We arrived in Delhi at dusk, the plane sinking through what we were sure was a heavy plume of fog. A car from the guesthouse waited for us, a luxury we afforded ourselves when the prospect of chumming the waters of an airport taxi-stand on our first night in India seemed too bleak.
We were shaky, anxious, a little gun-shy. India was a legendary travel beast, a basilisk in the deeps, a white whale out on the horizon. Far-away looks gathered in the eyes of weary travellers when they described India, as though trespassing its borders would require weapons of old, the Golden Fleece maybe, a medusa’s head as the case warranted. People described a vacation in India the way they described serving in the Vietnam war. It was difficult to separate fact from fiction, self-aggrandizement from harsh truth, actual difference in culture and language and life from fatted, imperialist visions of a mystical, spiritual theme park for wealthy, spiritually-inclined adventure tourists. We drove out from the airport, into New Delhi, with our eyes as open as we could make them. I could feel my pupils dilating.
It was cacophony, at first, a blast of sound and sight and smell. Everything was so loud and so bright and so strong that it washed into me in a wave of synaesthesia, of tastes trickling into my ears, of smells passing through my eyes, of sounds running across my tongue. Honks and wheels and shouts. Hindi, Bengali, English. Animal noises: the cow goes moo, the goat goes baa. The smell of spices, the smell of flames, the smell of people. At the side of a busy street I saw a cow, wreathed in flame, its horns buried into an incinerating mound of refuse, ferreting scraps of food from the embers.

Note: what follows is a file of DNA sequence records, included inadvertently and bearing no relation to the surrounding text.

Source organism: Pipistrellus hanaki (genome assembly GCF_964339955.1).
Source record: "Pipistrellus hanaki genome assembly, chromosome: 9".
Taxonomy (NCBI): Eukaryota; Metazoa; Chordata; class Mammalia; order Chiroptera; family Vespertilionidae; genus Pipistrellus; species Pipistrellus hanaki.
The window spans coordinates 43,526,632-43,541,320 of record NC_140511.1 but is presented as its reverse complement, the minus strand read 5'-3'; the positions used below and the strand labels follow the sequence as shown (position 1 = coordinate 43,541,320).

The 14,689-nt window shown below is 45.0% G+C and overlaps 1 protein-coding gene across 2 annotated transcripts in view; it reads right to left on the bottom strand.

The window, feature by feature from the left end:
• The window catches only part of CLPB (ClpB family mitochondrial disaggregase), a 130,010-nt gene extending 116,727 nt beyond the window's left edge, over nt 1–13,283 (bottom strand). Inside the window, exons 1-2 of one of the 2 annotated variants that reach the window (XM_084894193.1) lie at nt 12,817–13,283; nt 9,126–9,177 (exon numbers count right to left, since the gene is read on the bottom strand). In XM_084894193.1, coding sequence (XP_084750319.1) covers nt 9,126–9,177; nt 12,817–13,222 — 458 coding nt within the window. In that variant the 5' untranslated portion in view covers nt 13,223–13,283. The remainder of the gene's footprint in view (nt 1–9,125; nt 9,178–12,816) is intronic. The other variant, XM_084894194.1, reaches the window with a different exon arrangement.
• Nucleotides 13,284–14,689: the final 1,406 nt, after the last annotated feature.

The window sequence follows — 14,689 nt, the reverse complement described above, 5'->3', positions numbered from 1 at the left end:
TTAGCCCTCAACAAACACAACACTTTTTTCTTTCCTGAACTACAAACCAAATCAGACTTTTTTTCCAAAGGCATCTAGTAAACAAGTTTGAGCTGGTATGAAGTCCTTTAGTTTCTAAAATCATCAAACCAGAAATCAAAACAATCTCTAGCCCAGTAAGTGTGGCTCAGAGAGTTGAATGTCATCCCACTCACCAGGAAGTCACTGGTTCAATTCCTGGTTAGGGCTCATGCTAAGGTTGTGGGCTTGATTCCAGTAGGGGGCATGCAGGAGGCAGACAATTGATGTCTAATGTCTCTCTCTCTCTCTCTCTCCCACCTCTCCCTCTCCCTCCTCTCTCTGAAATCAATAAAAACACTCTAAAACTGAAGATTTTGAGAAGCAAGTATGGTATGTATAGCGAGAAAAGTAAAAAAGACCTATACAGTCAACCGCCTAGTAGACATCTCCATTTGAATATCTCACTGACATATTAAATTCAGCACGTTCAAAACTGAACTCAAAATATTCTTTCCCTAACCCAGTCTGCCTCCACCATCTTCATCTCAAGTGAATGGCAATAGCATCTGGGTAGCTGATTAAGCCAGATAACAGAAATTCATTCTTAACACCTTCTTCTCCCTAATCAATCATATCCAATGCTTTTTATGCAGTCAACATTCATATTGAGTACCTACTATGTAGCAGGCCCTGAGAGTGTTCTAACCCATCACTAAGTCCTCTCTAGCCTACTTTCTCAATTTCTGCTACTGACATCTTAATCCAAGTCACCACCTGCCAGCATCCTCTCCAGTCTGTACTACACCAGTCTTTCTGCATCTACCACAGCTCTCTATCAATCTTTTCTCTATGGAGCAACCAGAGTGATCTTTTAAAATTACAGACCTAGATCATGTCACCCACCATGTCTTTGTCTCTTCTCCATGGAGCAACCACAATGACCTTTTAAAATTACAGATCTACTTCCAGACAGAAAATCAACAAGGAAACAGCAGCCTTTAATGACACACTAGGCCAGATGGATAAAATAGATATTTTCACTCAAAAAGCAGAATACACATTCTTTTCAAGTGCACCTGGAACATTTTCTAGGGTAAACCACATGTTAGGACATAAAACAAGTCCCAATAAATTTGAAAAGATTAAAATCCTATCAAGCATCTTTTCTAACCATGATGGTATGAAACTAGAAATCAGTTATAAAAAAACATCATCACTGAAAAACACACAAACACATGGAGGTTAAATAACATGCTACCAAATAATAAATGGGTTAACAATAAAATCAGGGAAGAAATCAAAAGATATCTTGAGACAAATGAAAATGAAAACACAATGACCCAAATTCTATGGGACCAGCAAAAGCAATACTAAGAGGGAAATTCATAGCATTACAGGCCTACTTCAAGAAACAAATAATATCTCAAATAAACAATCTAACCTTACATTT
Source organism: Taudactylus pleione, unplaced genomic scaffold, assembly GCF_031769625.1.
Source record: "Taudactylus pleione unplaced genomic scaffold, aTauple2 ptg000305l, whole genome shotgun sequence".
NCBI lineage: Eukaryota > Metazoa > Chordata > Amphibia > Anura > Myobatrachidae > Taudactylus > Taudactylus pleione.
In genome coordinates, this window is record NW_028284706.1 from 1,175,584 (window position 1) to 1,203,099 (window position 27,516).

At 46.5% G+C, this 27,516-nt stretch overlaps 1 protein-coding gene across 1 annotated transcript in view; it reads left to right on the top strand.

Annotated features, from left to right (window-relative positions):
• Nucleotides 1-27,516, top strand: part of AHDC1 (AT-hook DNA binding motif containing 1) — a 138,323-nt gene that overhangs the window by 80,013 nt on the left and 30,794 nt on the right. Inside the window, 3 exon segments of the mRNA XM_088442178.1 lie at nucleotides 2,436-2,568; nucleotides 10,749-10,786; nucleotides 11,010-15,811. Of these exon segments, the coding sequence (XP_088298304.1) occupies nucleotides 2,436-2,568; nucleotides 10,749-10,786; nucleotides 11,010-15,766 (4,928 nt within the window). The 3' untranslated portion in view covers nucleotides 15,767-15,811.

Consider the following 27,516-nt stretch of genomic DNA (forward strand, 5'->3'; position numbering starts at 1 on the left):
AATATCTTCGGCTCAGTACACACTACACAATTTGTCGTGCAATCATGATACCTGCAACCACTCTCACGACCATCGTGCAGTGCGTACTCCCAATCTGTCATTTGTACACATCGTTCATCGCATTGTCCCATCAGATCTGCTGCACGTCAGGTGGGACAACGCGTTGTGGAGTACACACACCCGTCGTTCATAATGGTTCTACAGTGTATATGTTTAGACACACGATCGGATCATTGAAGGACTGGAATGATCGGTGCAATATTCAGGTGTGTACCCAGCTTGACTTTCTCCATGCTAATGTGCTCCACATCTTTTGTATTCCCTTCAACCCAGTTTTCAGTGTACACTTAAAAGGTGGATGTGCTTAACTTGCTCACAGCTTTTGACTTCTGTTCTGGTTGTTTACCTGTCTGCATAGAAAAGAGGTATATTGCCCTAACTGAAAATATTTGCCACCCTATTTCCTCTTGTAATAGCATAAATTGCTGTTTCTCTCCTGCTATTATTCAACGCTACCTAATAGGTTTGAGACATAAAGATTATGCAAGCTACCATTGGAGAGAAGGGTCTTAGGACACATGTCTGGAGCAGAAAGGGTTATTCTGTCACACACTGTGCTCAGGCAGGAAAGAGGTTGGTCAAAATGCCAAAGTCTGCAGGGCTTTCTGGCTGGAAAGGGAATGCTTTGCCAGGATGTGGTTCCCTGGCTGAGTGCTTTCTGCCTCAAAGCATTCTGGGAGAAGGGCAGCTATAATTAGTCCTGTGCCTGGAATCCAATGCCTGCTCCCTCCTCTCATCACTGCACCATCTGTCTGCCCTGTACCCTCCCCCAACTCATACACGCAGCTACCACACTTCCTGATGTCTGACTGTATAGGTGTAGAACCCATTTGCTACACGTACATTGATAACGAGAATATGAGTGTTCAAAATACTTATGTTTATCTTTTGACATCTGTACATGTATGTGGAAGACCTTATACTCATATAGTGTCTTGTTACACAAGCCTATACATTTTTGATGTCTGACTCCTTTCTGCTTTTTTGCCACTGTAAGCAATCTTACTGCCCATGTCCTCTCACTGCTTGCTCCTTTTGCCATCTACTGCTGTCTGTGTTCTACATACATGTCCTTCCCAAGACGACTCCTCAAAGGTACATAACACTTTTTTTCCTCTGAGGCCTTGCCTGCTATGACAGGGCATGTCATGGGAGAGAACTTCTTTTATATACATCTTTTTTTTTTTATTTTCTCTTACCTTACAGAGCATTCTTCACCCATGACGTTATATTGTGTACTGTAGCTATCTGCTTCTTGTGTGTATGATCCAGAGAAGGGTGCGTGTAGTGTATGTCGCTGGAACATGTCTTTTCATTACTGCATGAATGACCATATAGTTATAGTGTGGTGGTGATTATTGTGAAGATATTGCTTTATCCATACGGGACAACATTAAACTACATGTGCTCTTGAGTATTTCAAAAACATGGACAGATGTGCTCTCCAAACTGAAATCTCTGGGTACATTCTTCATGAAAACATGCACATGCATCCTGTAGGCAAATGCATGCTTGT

I tried not to exotify, to blow this country out in my mind, to smooth it out, but anticipation turned the saturation dial in my mind. I had grown used to the colour schemes of Thailand and Laos, had grown used to hearing tonal languages, had become accustomed to certain quirks of architecture and flavour and manner. Inasmuch as one can grow comfortable on the road, can acclimate to the locality as simply the way the world works, I had done it, much as I had done in Korea, and years before in Canada. I was in a land of new again.
Of course, we had been travelling and living in eastern Asia for two years, and even when confronted by something new, it was new in a genre of new in which we had already read several other works. It was new of a similar shape, of a similar kind: a new that could be slotted into working schemas. Now we had actual new, and it showed on our faces.
There is no greater danger to your sanity than looking like a rube in a foreign place. Rickshaw drivers, shopkeepers, restaurateurs, pickpockets: everybody can smell naivety. Everyone knows the shape of a wide eye. We were first-timers in this country, even as we told people that we weren’t, and it showed. We were freshman. We were babes in the woods. People called out to us everywhere we went, followed us in the streets, all but physically threw us into stores and restaurants and taxis. We could not have looked more dumbstruck or childish. We might as well be wearing clothing made of sewn-together rupee notes.